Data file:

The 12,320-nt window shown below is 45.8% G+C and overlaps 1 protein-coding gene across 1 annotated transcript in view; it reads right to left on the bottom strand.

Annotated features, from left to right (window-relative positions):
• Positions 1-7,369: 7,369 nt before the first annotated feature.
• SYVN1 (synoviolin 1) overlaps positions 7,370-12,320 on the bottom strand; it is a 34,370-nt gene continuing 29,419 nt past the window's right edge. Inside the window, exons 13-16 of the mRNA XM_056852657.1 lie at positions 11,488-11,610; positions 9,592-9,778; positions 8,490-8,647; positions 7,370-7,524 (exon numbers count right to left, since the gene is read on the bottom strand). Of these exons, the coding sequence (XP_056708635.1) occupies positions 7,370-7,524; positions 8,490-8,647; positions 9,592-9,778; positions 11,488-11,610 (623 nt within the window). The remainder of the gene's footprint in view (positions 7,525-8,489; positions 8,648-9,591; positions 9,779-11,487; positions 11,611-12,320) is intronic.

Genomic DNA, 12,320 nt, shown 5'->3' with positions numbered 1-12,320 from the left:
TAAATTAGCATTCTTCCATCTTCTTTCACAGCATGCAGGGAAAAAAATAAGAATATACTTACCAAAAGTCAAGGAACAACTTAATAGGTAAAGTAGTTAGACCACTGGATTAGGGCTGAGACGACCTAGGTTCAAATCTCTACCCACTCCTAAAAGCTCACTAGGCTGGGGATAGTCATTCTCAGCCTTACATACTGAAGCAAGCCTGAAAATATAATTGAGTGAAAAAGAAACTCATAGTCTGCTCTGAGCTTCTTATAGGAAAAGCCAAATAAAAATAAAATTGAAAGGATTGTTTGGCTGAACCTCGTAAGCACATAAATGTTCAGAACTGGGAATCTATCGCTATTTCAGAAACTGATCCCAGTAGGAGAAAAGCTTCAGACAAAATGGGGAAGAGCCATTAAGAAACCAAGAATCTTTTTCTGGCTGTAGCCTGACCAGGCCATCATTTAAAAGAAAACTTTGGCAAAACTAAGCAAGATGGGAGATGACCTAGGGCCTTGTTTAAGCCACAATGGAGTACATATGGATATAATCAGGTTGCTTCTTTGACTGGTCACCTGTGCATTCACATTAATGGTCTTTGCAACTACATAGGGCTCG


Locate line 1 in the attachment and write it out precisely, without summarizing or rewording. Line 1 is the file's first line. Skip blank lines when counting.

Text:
The 12,320-nt window shown below is 45.8% G+C and overlaps 1 protein-coding gene across 1 annotated transcript in view; it reads right to left on the bottom strand.